Home / Opinion / Views /  The recovery of India’s reputation on tax policy

Policy consistency is among the hallmarks of a democracy. It gives investors the confidence that business rules will not change without good reason. Two developments last week have helped salvage India’s reputation for policy stability among global investors. On Friday, our apex court ruled in favour of America’s Amazon Inc, upholding a Singapore arbitration interim order halting Reliance’s $3.4 billion acquisition of Future Group’s retail assets on account of the latter’s prior pact with the US company. On the same day, the Lok Sabha okayed a bill that amends the Income Tax Act and Finance Act, 2012, to scrap retrospective taxation of indirect transfers of Indian assets. Offshore deals on foreign holdings will still be taxable, but only if done after a 2012 tweak to that effect came into force on 28 May 2012, not before. As this will nullify demands raised on transactions done earlier, it marks a welcome U-turn on the government’s effort to squeeze the likes of UK-based Vodafone and Cairn Energy for taxes on deals done before they were made taxable. It’s unfortunate that it took a string of adverse rulings by arbitrators abroad, exposing our tax policy to global ridicule, for us to alter our stance. To settle those disputes, the Centre is now expected to refund levies already collected, provided off-the-hook assessees drop their legal charges and do not demand interest on the money owed.

As the ruling Bharatiya Janata Party had slammed the then Congress-led government’s 2012 shift as “tax terror", the Narendra Modi administration’s pursuit of those cases had been a surprise. Of the 17 retro tax demands, the most prominent case was that of Vodafone Plc, asked to cough up $2.7 billion in taxes, interest and penalty on capital gains made on a 2007 deal done overseas that saw it buy control for $11 billion of Hutch Essar, an Indian telecom business, from a Cayman Islands unit of Hong Kong’s Hutchison Whampoa. Even more complex was the case of Cairn, which in 2015 was slapped with a tax bill of about $4.3 billion traced to a 2006 transfer of Indian oil assets to a group entity as part of an asset consolidation exercise. To claim this sum, India seized and later sold off shares held by Cairn in a local unit that was in the process of being merged with Vedanta. This money, we must now repay. Our refusal to do so even after international awards of arbitration in Cairn’s favour made it press for compensation enforcement, and a recent French court directive nearly saw Indian assets grabbed by it in Paris. The shock of this made it clear how untenable our insistence on retro tax payments was. Vodafone, likewise, had also won its argument against our tax authorities. As India has signed foreign treaties that require us to abide by global arbitration, our rejection of those awards had left global observers aghast.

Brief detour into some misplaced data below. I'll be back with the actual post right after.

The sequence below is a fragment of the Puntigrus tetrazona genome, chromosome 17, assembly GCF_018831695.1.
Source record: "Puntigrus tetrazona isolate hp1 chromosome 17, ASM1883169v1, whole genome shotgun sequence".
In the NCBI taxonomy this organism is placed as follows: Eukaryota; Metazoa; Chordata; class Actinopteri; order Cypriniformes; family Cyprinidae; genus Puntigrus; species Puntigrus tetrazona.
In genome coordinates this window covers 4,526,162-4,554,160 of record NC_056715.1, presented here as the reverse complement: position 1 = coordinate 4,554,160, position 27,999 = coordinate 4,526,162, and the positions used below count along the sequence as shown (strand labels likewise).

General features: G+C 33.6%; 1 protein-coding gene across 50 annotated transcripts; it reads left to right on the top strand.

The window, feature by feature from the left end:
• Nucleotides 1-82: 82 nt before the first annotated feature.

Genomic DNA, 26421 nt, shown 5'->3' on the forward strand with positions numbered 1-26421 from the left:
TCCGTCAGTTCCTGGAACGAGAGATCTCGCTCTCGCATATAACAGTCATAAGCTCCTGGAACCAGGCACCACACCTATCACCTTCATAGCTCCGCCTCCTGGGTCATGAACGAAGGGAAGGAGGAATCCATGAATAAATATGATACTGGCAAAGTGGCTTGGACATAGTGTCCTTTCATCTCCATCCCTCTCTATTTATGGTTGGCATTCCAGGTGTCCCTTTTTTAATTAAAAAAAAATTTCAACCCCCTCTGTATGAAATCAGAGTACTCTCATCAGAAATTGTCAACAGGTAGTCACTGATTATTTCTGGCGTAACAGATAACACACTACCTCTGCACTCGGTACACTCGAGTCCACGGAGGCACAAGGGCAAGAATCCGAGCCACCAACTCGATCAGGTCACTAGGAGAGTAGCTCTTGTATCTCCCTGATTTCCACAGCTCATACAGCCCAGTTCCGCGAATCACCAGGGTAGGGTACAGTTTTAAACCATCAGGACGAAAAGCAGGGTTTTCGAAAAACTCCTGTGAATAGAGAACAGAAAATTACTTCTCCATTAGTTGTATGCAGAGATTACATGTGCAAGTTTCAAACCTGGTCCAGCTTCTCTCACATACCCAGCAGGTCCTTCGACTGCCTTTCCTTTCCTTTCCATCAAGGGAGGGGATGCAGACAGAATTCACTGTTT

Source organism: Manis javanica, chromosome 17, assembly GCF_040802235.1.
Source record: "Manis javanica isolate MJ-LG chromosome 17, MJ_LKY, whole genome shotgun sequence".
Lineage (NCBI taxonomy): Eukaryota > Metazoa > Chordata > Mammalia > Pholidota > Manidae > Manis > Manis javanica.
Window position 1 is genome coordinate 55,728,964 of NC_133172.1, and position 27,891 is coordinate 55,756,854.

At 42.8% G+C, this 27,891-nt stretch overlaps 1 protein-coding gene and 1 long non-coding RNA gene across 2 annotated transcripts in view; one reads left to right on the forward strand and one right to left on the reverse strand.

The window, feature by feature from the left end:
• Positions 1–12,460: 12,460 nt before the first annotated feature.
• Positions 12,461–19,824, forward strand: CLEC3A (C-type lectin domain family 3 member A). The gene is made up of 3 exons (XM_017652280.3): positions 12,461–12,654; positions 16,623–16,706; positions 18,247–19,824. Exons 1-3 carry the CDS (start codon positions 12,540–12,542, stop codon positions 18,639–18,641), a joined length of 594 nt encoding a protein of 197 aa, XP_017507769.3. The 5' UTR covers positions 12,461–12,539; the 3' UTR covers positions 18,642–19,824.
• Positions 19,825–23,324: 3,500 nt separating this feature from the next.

A lid can finally be placed on that saga now, but our principles of taxation must not get confused in all its twists and turns. We must not mix up our right to tax offshore deals involving local assets with the absurdity of such a rule’s retrospective application. Had we not closed the loophole we did in 2012, we may well have seen an overseas market emerge for Indian assets beyond the reach of our tax system. Our error was to think tax notices could be slapped on deals going back to 1962. This was akin to, say, the Queen of Wonderland penalizing someone for past violations of a rule only just made up. Business, though, can only operate in a world of rules that are rational and clear.

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